Ever since I arrived in Odisha for the fellowship, my surname has been a running joke among my colleagues at the Mahashakti Foundation. “The whole district of Puri is hers,” they remark often. So when I finally got the chance to travel to Puri to meet a group of borrowers, it did seem like a sort of homecoming.
Puri is home to one of the most revered temples across India, the Jagannath Temple. The temple is said to have opened in 1161 and inside the inner sanctum reside the Lord and his siblings. The temple is one of the chardham - the pilgrimage to four holy temples in India. Besides its spiritual significance, the temple is also known for the meals cooked in its kitchen.The temple kitchen is one of the largest kitchens in the world. With the sea shore quite close to the temple complex, the acrid air of temple smells like a concoction of salt water, incense, food and flowers.
The Temple Complex
The city boasts a splendid history of art and culture. From the entrance walls of the temple to the intricate designs of tombs, a grand work of perseverance is up for display. The city grew along with the art too, taking turns, shaping and moulding itself into forms that stood the test of time.
Located at a short distance from the temple area is a small village, Talanuasahi. A group of 11 women from this village have been been part of this remoulding of city art. They have been working hard to keep alive very old crafts, while reinventing and experimenting to keep up with the times. The women together run their own arts and crafts businesses. The group which has named itself after the goddess - Maa Santoshi, personify the traits of the goddess herself.
Gitarani Rath, a member of the group, welcomed us at the door. Her calm and serene face greeted us and she led us into the drawing room. The slabs on the walls of the room were entirely covered with images of Lord Jagannath of different sizes.The 11 women together built up this inventory with a microloan. They design show-pieces, mementoes and small craft pieces with shells and plaster. Recently, the group even rented a small apartment where they could work. This rented house is now their office. Here they work uninterrupted, away from the never ending duties of their households.Craft pieces adorning the wall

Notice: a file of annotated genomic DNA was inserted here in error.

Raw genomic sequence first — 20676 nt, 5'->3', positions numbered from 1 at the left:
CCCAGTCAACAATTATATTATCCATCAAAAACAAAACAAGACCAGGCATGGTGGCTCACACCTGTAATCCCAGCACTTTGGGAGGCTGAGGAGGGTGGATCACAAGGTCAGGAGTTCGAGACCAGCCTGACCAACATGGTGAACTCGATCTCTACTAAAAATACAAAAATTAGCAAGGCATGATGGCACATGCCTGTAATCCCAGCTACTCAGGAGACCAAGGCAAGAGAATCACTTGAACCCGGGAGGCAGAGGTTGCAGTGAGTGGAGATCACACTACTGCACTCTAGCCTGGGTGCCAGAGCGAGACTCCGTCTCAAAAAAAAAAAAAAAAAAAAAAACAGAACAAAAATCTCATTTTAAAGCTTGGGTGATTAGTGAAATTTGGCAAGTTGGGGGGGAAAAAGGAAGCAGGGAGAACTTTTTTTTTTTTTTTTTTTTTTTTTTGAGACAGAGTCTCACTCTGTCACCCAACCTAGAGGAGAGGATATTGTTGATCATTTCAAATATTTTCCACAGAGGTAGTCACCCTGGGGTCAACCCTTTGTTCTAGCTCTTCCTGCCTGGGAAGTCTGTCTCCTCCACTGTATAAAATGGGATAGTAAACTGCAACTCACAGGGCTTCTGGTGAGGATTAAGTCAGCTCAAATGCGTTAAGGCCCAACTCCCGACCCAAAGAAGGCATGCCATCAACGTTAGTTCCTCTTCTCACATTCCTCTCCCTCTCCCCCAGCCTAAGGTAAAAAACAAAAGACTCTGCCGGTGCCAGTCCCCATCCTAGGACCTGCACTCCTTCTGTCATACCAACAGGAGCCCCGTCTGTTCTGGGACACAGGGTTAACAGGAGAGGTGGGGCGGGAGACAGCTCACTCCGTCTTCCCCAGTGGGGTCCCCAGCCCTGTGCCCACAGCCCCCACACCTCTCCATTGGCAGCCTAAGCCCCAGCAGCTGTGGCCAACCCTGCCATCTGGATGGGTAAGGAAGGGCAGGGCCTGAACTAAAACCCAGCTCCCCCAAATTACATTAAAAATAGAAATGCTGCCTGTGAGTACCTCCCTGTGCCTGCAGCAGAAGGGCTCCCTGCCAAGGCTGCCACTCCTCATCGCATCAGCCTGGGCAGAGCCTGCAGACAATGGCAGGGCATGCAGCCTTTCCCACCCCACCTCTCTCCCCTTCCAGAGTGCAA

“We try to finish the household chores as soon as we can and then go to our workplace to start our daily art work,” Gitarani tells us. “Every one is not free at the same time, so we have flexible work place and timings.” Most women in the group find it most convenient to work after lunch. Instead of afternoon siestas, between to 2-5 p.m. they are found, in these premises creating pieces of art.
The group imports the raw materials from states across India. The image of the lord is imported all the way from Gujarat, while the lustrous golden paper used at the base of the image is imported from Kolkata. Gitarani gives a demonstration of how to create a piece using the ‘Made in Taiwan’ glue stick fitted into a gun-like machine. The machine heats the glue and allows seamless use with no mess.
The raw materials, Gitarani at demonstration, Appliqué work
At top speeds, a person can churn out about 100 framed images in a day. Beside the framed images and plaster structures, another art form the group specialises in is appliqué work. Prativa Mohanty, the president of the group, has exemplary sewing skills. Appliqué work originated here as temple art, but slowly it found relevance in daily utilities. We marvel at the beautiful montages Prativa puts on show.
A handbag decorated with an patches that make up a girl, her house and a few animals. A sewed letter holder, for safely storing letters and cards, depicting various seasons. And a breathtaking wall-hanging showing village women off to fill their pots. She also excels in creating appliqué bed-sheets, shirts and tops. A large bed sheet can take about 15 days to complete while a smaller piece can be finished in 3-4 days. The group has created a niche market base for themselves. Most of the suppliers come to them to collect the finished pieces. They have also tie-ups with local sellers at the beach and a few self-help groups.
The group members displaying their craft
In times when 'work with your head' jobs are replacing jobs that work with hands, these women epitomise the of joy of creating things. Along with their crafts these women run households, sponsor their children’s educations (Gitarani’s daughter is pursuing MPhil in Bioinformatics). Above all, they bring fulfilment and sense of pride that can only be felt when one can hold out their work for the world to admire.